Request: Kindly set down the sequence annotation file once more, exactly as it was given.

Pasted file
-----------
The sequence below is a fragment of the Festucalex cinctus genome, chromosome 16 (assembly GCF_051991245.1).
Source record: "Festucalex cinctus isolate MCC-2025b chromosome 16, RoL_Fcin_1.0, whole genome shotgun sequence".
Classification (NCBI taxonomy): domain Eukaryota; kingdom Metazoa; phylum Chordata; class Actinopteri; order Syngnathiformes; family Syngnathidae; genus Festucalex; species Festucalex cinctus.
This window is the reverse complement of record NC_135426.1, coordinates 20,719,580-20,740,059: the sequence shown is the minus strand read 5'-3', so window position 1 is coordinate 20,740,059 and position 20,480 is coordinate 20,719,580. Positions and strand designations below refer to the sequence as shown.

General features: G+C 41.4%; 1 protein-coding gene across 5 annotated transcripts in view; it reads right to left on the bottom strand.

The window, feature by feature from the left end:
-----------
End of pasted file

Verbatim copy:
The sequence below is a fragment of the Festucalex cinctus genome, chromosome 16 (assembly GCF_051991245.1).
Source record: "Festucalex cinctus isolate MCC-2025b chromosome 16, RoL_Fcin_1.0, whole genome shotgun sequence".
Classification (NCBI taxonomy): domain Eukaryota; kingdom Metazoa; phylum Chordata; class Actinopteri; order Syngnathiformes; family Syngnathidae; genus Festucalex; species Festucalex cinctus.
This window is the reverse complement of record NC_135426.1, coordinates 20,719,580-20,740,059: the sequence shown is the minus strand read 5'-3', so window position 1 is coordinate 20,740,059 and position 20,480 is coordinate 20,719,580. Positions and strand designations below refer to the sequence as shown.

General features: G+C 41.4%; 1 protein-coding gene across 5 annotated transcripts in view; it reads right to left on the bottom strand.

The window, feature by feature from the left end: